Health IT bill to ease anti-kickback regs, put NCHIT in charge of standards - now delayed

Last week The House Energy and Commerce and Ways and Means committees voted in favor of two versions of the same health IT related bill (HR 4157). The bill sets out to empower the HHS’s Office of the National Coordinator for Health IT to oversee standards for storing medical related data and standards development relating to interoperability in a timely fashion. However, this week the bill was put on hold over concerns that it could increase overall federal spending and decrease revenues.

The Ways and Means approved bill includes a section established to create a “Safe Harbor” within Stark and anti-kickback laws so that healthcare facilities can more easily provide physicians with technology and support services dedicated to the sharing of electronic health information. The provision states that entities that donate technologies may not set conditions or limits on the technology being donated.

Also, unlike the Energy and Commerce committee’s version, the Ways and Means bill provides for an increase in the amount of procedures and billing codes current available – now 24,000 – to as many as 200,000 by 2009. However, this provision is still under debate.

The Energy and Commerce committee version sets deadlines for the National Coordinator, requiring a published strategic plan for these initiatives by year’s end. By August 2008, the Coordinator will have to have conducted surveys as to the electronic health information exchange compatibility between entities on the federal, state and local levels. A year later, the National Coordinator will have to endorse interoperability guidelines. The National Coordinator position is currently vacant following the resignation of David Brailer, MD, PhD in April. Until a replacement for Brailer's position is announced, the work of the Office of the National Coordinator continues under the leadership of the four permanent directors of the office.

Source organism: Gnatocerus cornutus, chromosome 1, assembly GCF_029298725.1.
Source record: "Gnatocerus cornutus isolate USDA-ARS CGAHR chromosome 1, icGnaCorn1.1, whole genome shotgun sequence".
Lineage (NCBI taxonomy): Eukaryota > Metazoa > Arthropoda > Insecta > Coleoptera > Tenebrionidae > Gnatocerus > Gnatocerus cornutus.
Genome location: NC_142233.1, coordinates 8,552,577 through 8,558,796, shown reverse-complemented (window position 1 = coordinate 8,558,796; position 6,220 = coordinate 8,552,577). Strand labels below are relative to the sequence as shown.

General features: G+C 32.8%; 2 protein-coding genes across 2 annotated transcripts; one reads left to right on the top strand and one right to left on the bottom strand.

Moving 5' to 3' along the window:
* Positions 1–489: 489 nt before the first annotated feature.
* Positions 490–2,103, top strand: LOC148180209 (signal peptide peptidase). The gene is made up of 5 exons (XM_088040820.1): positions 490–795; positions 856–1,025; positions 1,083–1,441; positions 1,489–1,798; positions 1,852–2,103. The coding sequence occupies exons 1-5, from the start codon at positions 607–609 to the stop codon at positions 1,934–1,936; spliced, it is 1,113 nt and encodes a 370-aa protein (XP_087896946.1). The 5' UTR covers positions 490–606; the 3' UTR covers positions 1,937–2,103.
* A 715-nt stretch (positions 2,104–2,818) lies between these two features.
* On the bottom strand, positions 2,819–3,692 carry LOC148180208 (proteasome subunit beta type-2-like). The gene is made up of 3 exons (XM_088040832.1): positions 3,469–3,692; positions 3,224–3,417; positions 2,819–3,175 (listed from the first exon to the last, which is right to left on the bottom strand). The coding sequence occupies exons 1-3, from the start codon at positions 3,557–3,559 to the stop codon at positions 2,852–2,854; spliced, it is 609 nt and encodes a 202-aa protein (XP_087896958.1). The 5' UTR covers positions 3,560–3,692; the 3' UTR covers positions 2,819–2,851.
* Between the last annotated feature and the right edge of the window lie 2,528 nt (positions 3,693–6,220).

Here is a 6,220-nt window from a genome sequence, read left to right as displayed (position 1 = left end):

Funding through grants and other means has been a controversial element of these bills ever since the Senate last fall approved its own version of the legislation which included funding sources to be available for providers. The House versions pushed through committee do not include such funding opportunities.

The delay in a floor vote on the bill stems specifically from concerns that arose after the Congressional Budget Office did a review of the bill and found that the called-for changes to the Social Security Act could be potentially problematic. The changes would create “safe harbors” for donations of health IT would that would, as the CBO states in a letter to the Ways and Means committee, eliminate “monetary penalties, criminal penalties, or sanctions for violating the prohibitions on certain physician referrals.”

Also, the CBO cautioned that the bill in its current form would cause health plans, providers and other players to use the 10th revision of the International Classification of Diseases three years earlier than originally planned in 2012. This considerably more abrupt shift to the updated version of the classifications would create “substantial” costs to providers and claims processors, according to the CBO.